Harvard Health Letter

What's the latest in cataract surgery?

Advances in imaging, measuring, and lenses are making the procedure even better.

cataract-eye-vision
Image: Thinkstock

A cataract—clouding of the lens inside the eye—is a common cause of poor vision and blindness among older adults. But cataracts can be removed and replaced with artificial lenses. Sound scary? It's not. "Cataract surgery is something that just about everyone will need if you live long enough. Thankfully, with all of the tools and technologies at our disposal, much of it has become fairly routine. The vast majority of people have excellent outcomes with improvement in their quality of vision," says Dr. Christian Song, a cataract and refractive surgeon at Harvard-affiliated Massachusetts Eye and Ear Infirmary.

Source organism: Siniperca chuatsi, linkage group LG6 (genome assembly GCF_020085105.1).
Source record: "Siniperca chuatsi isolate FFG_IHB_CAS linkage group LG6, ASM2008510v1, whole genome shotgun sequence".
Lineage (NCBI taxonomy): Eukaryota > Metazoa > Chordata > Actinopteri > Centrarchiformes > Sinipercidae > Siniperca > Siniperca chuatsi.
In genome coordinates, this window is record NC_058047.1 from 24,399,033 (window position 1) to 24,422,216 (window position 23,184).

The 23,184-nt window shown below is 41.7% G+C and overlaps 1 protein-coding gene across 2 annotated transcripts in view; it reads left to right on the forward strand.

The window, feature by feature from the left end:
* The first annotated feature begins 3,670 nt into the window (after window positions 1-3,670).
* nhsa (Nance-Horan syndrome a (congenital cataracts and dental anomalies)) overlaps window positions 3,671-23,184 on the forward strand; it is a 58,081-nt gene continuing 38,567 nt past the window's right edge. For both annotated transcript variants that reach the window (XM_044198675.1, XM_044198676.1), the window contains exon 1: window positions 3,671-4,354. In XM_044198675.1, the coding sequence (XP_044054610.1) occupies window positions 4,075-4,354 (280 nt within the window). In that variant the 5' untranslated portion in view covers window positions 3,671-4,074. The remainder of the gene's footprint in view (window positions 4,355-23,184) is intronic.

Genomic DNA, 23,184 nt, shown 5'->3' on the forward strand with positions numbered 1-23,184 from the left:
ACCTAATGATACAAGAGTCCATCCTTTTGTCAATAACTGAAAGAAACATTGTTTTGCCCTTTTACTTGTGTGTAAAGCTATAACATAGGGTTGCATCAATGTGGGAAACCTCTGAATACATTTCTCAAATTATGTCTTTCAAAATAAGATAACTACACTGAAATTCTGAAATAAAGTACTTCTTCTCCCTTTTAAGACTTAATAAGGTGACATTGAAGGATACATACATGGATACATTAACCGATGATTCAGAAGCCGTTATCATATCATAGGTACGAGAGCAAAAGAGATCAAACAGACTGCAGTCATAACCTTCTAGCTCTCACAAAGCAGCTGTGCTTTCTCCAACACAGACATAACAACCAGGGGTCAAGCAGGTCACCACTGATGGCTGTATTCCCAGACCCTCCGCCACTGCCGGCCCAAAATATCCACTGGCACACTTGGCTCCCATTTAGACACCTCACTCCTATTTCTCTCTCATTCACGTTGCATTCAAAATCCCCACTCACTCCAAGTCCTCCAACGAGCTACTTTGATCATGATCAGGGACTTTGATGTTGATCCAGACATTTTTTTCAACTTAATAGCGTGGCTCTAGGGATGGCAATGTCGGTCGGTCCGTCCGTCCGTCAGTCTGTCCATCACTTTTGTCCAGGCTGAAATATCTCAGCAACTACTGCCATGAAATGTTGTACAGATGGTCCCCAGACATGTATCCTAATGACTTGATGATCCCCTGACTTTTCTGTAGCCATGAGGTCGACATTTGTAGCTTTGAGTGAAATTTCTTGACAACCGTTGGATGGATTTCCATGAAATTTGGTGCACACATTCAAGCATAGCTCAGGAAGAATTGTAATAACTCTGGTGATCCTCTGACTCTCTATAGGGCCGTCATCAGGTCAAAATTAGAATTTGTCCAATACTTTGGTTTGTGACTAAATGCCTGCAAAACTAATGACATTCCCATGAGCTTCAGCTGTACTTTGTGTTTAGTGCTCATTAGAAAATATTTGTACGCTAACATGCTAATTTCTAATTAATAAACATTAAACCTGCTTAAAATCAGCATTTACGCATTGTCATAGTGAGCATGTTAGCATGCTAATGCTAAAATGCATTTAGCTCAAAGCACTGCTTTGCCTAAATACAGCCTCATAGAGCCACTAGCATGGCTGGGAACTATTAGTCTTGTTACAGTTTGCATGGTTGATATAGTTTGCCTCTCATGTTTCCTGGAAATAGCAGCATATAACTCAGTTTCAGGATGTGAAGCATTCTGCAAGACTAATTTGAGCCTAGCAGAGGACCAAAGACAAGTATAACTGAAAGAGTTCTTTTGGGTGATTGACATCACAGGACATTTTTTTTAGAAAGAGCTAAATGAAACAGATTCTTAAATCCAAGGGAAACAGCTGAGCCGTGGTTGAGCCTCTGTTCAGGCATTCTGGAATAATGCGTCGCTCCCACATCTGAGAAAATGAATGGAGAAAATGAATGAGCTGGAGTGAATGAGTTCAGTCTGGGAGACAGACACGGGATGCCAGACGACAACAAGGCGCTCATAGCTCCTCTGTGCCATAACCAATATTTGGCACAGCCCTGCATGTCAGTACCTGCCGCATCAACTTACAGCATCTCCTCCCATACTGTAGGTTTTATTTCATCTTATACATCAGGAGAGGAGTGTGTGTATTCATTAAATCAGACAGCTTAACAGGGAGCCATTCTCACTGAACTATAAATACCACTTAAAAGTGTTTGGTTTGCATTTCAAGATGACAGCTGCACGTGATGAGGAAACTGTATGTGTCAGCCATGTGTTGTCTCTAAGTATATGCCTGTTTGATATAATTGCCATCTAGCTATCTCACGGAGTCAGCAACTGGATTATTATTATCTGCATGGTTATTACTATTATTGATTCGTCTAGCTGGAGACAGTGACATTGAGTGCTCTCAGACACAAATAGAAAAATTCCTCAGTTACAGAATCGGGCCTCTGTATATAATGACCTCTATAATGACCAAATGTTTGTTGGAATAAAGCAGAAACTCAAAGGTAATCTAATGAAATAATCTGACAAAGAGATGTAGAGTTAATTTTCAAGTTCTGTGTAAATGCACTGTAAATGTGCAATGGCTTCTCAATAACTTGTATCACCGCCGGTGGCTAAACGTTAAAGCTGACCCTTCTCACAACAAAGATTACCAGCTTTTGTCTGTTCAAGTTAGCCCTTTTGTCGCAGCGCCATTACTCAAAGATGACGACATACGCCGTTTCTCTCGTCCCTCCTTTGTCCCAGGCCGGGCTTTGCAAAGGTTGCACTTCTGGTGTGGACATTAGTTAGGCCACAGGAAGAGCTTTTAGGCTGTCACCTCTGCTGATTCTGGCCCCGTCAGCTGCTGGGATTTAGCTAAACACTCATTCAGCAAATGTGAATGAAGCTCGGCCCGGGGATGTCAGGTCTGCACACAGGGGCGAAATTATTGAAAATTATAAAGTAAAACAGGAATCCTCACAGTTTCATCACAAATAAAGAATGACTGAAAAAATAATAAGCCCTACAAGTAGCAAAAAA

Typical surgery

Cataract surgery is an outpatient procedure. To remove the cataract, the surgeon makes a circular incision around the eye's lens, and then uses ultrasound technology to break up and remove the cloudy lens. After that, a new lens is slipped into the eye.

Some surgeons still use a scalpel for the incision. But more and more, surgeons are using an ultra-short-pulse (femtosecond) laser. "It allows us to make incisions much more precisely than we can by hand, and softens the cataract for easier removal. I feel it's also made the surgery a little safer," says Dr. Song. Another advantage is that the laser helps to ensure better centering of the implanted lens. And 3D imaging is integrated with the laser, which allows greater precision.

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